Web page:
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When we face performance issues with out application, one of the first things we do is try to isolate if the problem is the code, the queries or the database itself. The most frustrating part of this is that the same query, executed in code or executed in a SQL tool such as the Query Analyzer of SQL Server Management Studio, can have radically different timings.

We are currently facing an issue where the same query executed in the code takes (on average) 15-20 seconds. The same query on one of our development laptops (against the same database-server) will take the same amount of time, whereas another development laptop will run the query in under 3 seconds.

I'm looking for reasons why the same query, run against the same database at the same time of day, would have such radically different timings depending on where it's run from (and why a previously good performing query would suddenly turn into a slower-than-a-snail-riding-a-tortoise monstrosity without any changes to the database). Does a tool such as SQL Server Management Studio execute queries differently as opposed to our code?

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Without actual query plans your question can attract guesses in the best case. Could you please check whether that query produces the same plan here and there? Also, try to compare timing using the same query tool, you have too many factors in the equation. –  dezso Sep 13 '13 at 8:11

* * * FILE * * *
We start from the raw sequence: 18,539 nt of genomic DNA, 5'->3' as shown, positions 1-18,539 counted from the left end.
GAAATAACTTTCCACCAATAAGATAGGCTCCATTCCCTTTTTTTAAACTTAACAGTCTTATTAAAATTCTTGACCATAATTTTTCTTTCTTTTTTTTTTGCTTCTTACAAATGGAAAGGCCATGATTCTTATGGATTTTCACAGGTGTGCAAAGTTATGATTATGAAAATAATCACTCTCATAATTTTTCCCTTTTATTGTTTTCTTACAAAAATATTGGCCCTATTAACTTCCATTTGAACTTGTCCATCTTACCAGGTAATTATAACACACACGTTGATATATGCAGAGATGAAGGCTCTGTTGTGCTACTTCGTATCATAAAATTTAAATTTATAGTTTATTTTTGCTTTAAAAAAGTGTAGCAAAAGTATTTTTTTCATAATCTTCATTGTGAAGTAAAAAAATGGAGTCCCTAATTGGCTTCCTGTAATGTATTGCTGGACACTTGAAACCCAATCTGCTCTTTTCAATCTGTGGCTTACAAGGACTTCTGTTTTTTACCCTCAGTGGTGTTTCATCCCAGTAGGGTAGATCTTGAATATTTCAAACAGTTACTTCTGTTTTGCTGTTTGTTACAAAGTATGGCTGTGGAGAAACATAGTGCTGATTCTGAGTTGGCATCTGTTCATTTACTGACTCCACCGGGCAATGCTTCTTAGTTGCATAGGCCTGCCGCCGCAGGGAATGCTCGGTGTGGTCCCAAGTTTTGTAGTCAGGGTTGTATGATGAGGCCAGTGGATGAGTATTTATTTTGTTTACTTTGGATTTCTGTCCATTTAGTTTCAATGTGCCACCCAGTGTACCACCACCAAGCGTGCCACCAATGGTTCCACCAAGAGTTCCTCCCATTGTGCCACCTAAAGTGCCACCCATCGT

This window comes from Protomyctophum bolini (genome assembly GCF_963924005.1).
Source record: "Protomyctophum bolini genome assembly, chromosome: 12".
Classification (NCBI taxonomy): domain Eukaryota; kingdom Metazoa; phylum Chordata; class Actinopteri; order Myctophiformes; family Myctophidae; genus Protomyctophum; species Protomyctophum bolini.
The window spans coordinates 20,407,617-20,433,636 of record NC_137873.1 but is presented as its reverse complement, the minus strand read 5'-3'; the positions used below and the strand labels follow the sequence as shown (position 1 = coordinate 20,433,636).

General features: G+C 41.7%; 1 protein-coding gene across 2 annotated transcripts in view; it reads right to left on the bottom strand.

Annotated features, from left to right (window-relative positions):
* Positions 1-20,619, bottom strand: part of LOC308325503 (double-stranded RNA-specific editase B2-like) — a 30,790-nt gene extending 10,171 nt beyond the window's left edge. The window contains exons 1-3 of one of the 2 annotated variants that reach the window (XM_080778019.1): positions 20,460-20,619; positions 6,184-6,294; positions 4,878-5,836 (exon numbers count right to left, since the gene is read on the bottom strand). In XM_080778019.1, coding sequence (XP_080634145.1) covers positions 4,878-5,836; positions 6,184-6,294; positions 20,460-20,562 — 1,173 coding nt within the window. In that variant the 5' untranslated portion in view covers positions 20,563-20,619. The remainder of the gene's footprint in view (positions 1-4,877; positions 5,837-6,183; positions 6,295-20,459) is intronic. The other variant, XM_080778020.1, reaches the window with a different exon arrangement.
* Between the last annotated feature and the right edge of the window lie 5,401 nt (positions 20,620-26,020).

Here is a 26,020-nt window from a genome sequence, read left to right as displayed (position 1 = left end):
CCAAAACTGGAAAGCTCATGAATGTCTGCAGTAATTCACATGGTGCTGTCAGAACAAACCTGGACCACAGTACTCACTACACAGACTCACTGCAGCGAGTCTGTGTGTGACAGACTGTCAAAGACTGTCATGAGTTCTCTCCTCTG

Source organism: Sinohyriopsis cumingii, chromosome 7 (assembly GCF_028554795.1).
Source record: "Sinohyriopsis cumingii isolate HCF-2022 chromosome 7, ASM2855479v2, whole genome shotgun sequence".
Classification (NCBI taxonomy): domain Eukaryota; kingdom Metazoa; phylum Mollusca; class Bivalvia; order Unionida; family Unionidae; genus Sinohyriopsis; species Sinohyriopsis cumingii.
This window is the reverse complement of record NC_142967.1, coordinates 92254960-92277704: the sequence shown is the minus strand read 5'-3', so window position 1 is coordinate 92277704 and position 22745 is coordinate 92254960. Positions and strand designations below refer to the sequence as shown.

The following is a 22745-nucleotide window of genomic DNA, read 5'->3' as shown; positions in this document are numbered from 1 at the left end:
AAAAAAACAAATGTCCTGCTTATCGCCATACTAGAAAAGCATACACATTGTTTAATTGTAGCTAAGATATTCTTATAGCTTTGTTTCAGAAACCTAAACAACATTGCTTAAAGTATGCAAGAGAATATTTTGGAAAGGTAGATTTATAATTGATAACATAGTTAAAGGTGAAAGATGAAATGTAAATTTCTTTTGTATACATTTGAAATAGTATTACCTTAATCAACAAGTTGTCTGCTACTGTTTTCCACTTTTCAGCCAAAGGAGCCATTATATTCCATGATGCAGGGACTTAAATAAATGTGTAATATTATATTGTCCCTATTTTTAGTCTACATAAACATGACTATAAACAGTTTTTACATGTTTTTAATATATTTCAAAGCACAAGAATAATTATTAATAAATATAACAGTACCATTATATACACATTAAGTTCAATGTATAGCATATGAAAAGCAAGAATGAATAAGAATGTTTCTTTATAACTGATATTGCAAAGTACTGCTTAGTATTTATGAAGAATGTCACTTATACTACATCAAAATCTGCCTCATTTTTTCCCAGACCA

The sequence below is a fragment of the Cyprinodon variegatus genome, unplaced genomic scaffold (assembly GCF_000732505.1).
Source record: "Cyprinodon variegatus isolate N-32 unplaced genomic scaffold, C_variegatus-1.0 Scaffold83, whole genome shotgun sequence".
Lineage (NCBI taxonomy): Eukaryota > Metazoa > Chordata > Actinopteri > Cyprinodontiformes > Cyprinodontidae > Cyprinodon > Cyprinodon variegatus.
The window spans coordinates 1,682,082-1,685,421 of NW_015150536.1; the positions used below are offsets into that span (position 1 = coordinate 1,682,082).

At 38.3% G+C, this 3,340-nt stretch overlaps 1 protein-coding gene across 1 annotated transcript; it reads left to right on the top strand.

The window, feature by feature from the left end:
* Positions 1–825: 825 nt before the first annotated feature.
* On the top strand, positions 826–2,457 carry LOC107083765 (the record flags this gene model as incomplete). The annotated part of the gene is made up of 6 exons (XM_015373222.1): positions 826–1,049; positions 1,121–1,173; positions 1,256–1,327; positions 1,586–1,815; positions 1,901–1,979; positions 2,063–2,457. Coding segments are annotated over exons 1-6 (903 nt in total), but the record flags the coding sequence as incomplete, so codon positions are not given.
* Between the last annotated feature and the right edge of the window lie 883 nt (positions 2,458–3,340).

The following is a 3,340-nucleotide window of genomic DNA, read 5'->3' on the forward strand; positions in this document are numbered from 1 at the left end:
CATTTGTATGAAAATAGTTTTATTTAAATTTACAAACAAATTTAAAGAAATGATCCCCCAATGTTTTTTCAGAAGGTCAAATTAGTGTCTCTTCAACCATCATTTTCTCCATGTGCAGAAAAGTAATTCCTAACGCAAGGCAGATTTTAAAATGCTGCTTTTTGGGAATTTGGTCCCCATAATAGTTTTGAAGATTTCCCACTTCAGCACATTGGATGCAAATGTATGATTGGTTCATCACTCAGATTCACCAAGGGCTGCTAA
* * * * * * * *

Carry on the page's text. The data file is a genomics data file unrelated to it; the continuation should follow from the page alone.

How would we check the query plan for a query that is run from our application code? That is the reason why we run the code in SSMS in the first place - so we can see what's going on. –  JDT Sep 13 '13 at 8:19
    
start the built-in profiler to see what is going on: SSMS=>Extras=>SQL Server Profiler –  DrCopyPaste Sep 13 '13 at 8:50
    
@JDT - You can also get it from the plan cache. Example Query –  Martin Smith Sep 13 '13 at 8:59
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1 Answer

up vote 2 down vote accepted

Different execution plans.

When you run the query from different environments many things must be the same in order to reuse the cached query plan.

Including the query text for adhoc queries, various SET options and the default schema of the logged in user if the query relies on implicit name resolution.

This is usually a sign of a parameter sniffing issue where the optimum plan generated can vary according to the value of the parameters passed in. When you run the query in SSMS if it can not reuse the cached plan the application is using you get a new plan compiled that is suited for the parameter values under test.

See Slow in the Application, Fast in SSMS? Understanding Performance Mysteries for more.

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